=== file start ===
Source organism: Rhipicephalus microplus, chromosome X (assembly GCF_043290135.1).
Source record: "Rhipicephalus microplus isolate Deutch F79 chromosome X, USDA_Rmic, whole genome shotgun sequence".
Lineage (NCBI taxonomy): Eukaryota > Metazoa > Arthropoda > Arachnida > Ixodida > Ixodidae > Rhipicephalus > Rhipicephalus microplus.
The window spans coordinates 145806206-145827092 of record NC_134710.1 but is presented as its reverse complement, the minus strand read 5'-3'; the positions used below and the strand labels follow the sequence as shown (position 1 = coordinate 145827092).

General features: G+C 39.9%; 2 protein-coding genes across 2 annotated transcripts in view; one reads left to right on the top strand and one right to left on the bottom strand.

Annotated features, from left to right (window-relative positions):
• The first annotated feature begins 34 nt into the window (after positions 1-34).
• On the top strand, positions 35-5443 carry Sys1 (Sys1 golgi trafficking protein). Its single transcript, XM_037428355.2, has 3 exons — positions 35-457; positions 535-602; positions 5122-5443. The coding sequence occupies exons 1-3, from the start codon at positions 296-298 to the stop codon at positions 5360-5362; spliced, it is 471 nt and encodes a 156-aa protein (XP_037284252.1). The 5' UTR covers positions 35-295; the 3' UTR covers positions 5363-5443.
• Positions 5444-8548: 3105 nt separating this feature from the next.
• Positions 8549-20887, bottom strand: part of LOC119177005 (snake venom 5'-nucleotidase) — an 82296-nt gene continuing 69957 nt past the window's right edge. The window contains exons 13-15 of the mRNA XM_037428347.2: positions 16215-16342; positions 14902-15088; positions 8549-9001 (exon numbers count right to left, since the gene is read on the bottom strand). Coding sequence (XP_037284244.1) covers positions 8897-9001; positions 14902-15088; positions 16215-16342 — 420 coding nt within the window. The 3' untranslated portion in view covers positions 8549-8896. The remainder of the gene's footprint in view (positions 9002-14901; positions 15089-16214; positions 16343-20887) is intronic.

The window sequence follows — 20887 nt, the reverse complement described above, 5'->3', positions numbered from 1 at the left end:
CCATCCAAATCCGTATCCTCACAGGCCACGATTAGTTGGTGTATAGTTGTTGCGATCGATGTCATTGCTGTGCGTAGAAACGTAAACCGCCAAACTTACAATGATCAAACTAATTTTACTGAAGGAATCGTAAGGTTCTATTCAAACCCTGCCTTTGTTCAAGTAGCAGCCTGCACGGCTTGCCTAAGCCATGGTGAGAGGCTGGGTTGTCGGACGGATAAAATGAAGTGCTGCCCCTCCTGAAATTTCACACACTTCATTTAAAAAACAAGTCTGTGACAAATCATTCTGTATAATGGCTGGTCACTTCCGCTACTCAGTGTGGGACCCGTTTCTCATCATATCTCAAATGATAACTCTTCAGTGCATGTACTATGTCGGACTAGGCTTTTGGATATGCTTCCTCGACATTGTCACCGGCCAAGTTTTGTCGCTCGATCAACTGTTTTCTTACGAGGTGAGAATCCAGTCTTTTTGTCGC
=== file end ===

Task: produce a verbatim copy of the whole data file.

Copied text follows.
Source organism: Rhipicephalus microplus, chromosome X (assembly GCF_043290135.1).
Source record: "Rhipicephalus microplus isolate Deutch F79 chromosome X, USDA_Rmic, whole genome shotgun sequence".
Lineage (NCBI taxonomy): Eukaryota > Metazoa > Arthropoda > Arachnida > Ixodida > Ixodidae > Rhipicephalus > Rhipicephalus microplus.
The window spans coordinates 145806206-145827092 of record NC_134710.1 but is presented as its reverse complement, the minus strand read 5'-3'; the positions used below and the strand labels follow the sequence as shown (position 1 = coordinate 145827092).

General features: G+C 39.9%; 2 protein-coding genes across 2 annotated transcripts in view; one reads left to right on the top strand and one right to left on the bottom strand.

Annotated features, from left to right (window-relative positions):
• The first annotated feature begins 34 nt into the window (after positions 1-34).
• On the top strand, positions 35-5443 carry Sys1 (Sys1 golgi trafficking protein). Its single transcript, XM_037428355.2, has 3 exons — positions 35-457; positions 535-602; positions 5122-5443. The coding sequence occupies exons 1-3, from the start codon at positions 296-298 to the stop codon at positions 5360-5362; spliced, it is 471 nt and encodes a 156-aa protein (XP_037284252.1). The 5' UTR covers positions 35-295; the 3' UTR covers positions 5363-5443.
• Positions 5444-8548: 3105 nt separating this feature from the next.
• Positions 8549-20887, bottom strand: part of LOC119177005 (snake venom 5'-nucleotidase) — an 82296-nt gene continuing 69957 nt past the window's right edge. The window contains exons 13-15 of the mRNA XM_037428347.2: positions 16215-16342; positions 14902-15088; positions 8549-9001 (exon numbers count right to left, since the gene is read on the bottom strand). Coding sequence (XP_037284244.1) covers positions 8897-9001; positions 14902-15088; positions 16215-16342 — 420 coding nt within the window. The 3' untranslated portion in view covers positions 8549-8896. The remainder of the gene's footprint in view (positions 9002-14901; positions 15089-16214; positions 16343-20887) is intronic.

The window sequence follows — 20887 nt, the reverse complement described above, 5'->3', positions numbered from 1 at the left end:
CCATCCAAATCCGTATCCTCACAGGCCACGATTAGTTGGTGTATAGTTGTTGCGATCGATGTCATTGCTGTGCGTAGAAACGTAAACCGCCAAACTTACAATGATCAAACTAATTTTACTGAAGGAATCGTAAGGTTCTATTCAAACCCTGCCTTTGTTCAAGTAGCAGCCTGCACGGCTTGCCTAAGCCATGGTGAGAGGCTGGGTTGTCGGACGGATAAAATGAAGTGCTGCCCCTCCTGAAATTTCACACACTTCATTTAAAAAACAAGTCTGTGACAAATCATTCTGTATAATGGCTGGTCACTTCCGCTACTCAGTGTGGGACCCGTTTCTCATCATATCTCAAATGATAACTCTTCAGTGCATGTACTATGTCGGACTAGGCTTTTGGATATGCTTCCTCGACATTGTCACCGGCCAAGTTTTGTCGCTCGATCAACTGTTTTCTTACGAGGTGAGAATCCAGTCTTTTTGTCGC